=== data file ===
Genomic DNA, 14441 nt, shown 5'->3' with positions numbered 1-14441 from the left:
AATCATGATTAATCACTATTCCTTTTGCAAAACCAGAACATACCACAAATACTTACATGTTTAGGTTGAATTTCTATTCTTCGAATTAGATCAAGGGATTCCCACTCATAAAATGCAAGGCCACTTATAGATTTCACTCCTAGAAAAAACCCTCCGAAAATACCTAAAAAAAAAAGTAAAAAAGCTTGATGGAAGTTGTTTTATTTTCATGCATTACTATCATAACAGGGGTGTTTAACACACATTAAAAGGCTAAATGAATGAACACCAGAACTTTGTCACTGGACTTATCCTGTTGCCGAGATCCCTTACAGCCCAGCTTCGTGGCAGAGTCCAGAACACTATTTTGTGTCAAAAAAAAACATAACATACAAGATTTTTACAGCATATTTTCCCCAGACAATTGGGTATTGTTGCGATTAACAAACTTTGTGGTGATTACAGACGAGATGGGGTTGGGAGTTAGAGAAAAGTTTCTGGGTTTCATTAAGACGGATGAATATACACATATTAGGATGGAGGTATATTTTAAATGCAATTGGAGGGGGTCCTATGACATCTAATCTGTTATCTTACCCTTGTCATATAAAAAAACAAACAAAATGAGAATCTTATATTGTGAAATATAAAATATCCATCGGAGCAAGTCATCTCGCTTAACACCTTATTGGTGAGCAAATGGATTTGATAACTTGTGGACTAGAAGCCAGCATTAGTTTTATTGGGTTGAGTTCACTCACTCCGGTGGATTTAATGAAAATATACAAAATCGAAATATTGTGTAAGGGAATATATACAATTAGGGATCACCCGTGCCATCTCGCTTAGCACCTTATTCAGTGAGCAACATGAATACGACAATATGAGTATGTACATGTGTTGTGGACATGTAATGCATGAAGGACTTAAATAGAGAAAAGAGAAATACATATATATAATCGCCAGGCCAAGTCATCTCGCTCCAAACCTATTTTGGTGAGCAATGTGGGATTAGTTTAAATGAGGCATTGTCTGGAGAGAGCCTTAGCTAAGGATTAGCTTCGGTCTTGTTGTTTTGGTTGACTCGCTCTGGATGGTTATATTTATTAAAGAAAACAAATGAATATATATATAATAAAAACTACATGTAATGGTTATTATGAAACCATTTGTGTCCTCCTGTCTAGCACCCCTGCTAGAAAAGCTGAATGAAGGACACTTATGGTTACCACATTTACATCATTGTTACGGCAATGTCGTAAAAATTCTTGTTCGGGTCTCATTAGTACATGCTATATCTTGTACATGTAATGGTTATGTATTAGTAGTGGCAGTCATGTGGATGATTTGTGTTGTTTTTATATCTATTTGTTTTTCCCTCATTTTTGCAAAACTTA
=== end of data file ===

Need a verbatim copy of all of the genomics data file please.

Genomic DNA, 14441 nt, shown 5'->3' with positions numbered 1-14441 from the left:
AATCATGATTAATCACTATTCCTTTTGCAAAACCAGAACATACCACAAATACTTACATGTTTAGGTTGAATTTCTATTCTTCGAATTAGATCAAGGGATTCCCACTCATAAAATGCAAGGCCACTTATAGATTTCACTCCTAGAAAAAACCCTCCGAAAATACCTAAAAAAAAAAGTAAAAAAGCTTGATGGAAGTTGTTTTATTTTCATGCATTACTATCATAACAGGGGTGTTTAACACACATTAAAAGGCTAAATGAATGAACACCAGAACTTTGTCACTGGACTTATCCTGTTGCCGAGATCCCTTACAGCCCAGCTTCGTGGCAGAGTCCAGAACACTATTTTGTGTCAAAAAAAAACATAACATACAAGATTTTTACAGCATATTTTCCCCAGACAATTGGGTATTGTTGCGATTAACAAACTTTGTGGTGATTACAGACGAGATGGGGTTGGGAGTTAGAGAAAAGTTTCTGGGTTTCATTAAGACGGATGAATATACACATATTAGGATGGAGGTATATTTTAAATGCAATTGGAGGGGGTCCTATGACATCTAATCTGTTATCTTACCCTTGTCATATAAAAAAACAAACAAAATGAGAATCTTATATTGTGAAATATAAAATATCCATCGGAGCAAGTCATCTCGCTTAACACCTTATTGGTGAGCAAATGGATTTGATAACTTGTGGACTAGAAGCCAGCATTAGTTTTATTGGGTTGAGTTCACTCACTCCGGTGGATTTAATGAAAATATACAAAATCGAAATATTGTGTAAGGGAATATATACAATTAGGGATCACCCGTGCCATCTCGCTTAGCACCTTATTCAGTGAGCAACATGAATACGACAATATGAGTATGTACATGTGTTGTGGACATGTAATGCATGAAGGACTTAAATAGAGAAAAGAGAAATACATATATATAATCGCCAGGCCAAGTCATCTCGCTCCAAACCTATTTTGGTGAGCAATGTGGGATTAGTTTAAATGAGGCATTGTCTGGAGAGAGCCTTAGCTAAGGATTAGCTTCGGTCTTGTTGTTTTGGTTGACTCGCTCTGGATGGTTATATTTATTAAAGAAAACAAATGAATATATATATAATAAAAACTACATGTAATGGTTATTATGAAACCATTTGTGTCCTCCTGTCTAGCACCCCTGCTAGAAAAGCTGAATGAAGGACACTTATGGTTACCACATTTACATCATTGTTACGGCAATGTCGTAAAAATTCTTGTTCGGGTCTCATTAGTACATGCTATATCTTGTACATGTAATGGTTATGTATTAGTAGTGGCAGTCATGTGGATGATTTGTGTTGTTTTTATATCTATTTGTTTTTCCCTCATTTTTGCAAAACTTA